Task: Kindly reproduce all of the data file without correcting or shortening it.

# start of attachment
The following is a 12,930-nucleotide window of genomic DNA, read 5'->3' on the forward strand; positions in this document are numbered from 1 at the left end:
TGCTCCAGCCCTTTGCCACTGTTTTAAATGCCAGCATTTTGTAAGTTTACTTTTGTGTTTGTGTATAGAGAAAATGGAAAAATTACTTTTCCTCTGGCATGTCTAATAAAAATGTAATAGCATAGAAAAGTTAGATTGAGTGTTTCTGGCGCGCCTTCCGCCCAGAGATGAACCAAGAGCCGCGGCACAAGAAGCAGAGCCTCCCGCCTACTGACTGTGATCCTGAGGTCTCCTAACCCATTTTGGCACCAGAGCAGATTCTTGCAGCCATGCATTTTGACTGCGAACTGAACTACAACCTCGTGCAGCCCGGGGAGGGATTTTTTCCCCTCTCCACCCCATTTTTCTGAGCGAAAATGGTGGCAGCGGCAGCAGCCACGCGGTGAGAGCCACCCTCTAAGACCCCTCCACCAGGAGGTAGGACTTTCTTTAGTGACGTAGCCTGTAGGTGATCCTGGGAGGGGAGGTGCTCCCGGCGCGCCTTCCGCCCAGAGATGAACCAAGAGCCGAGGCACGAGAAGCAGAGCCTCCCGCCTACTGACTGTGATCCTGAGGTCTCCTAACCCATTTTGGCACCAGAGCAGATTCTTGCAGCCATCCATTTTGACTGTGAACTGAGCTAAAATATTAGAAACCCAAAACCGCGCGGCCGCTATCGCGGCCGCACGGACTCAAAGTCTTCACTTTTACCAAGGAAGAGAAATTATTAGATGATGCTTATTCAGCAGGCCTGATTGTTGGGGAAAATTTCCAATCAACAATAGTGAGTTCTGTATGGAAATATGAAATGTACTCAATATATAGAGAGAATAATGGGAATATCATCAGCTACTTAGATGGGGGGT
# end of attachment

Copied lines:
The following is a 12,930-nucleotide window of genomic DNA, read 5'->3' on the forward strand; positions in this document are numbered from 1 at the left end:
TGCTCCAGCCCTTTGCCACTGTTTTAAATGCCAGCATTTTGTAAGTTTACTTTTGTGTTTGTGTATAGAGAAAATGGAAAAATTACTTTTCCTCTGGCATGTCTAATAAAAATGTAATAGCATAGAAAAGTTAGATTGAGTGTTTCTGGCGCGCCTTCCGCCCAGAGATGAACCAAGAGCCGCGGCACAAGAAGCAGAGCCTCCCGCCTACTGACTGTGATCCTGAGGTCTCCTAACCCATTTTGGCACCAGAGCAGATTCTTGCAGCCATGCATTTTGACTGCGAACTGAACTACAACCTCGTGCAGCCCGGGGAGGGATTTTTTCCCCTCTCCACCCCATTTTTCTGAGCGAAAATGGTGGCAGCGGCAGCAGCCACGCGGTGAGAGCCACCCTCTAAGACCCCTCCACCAGGAGGTAGGACTTTCTTTAGTGACGTAGCCTGTAGGTGATCCTGGGAGGGGAGGTGCTCCCGGCGCGCCTTCCGCCCAGAGATGAACCAAGAGCCGAGGCACGAGAAGCAGAGCCTCCCGCCTACTGACTGTGATCCTGAGGTCTCCTAACCCATTTTGGCACCAGAGCAGATTCTTGCAGCCATCCATTTTGACTGTGAACTGAGCTAAAATATTAGAAACCCAAAACCGCGCGGCCGCTATCGCGGCCGCACGGACTCAAAGTCTTCACTTTTACCAAGGAAGAGAAATTATTAGATGATGCTTATTCAGCAGGCCTGATTGTTGGGGAAAATTTCCAATCAACAATAGTGAGTTCTGTATGGAAATATGAAATGTACTCAATATATAGAGAGAATAATGGGAATATCATCAGCTACTTAGATGGGGGGT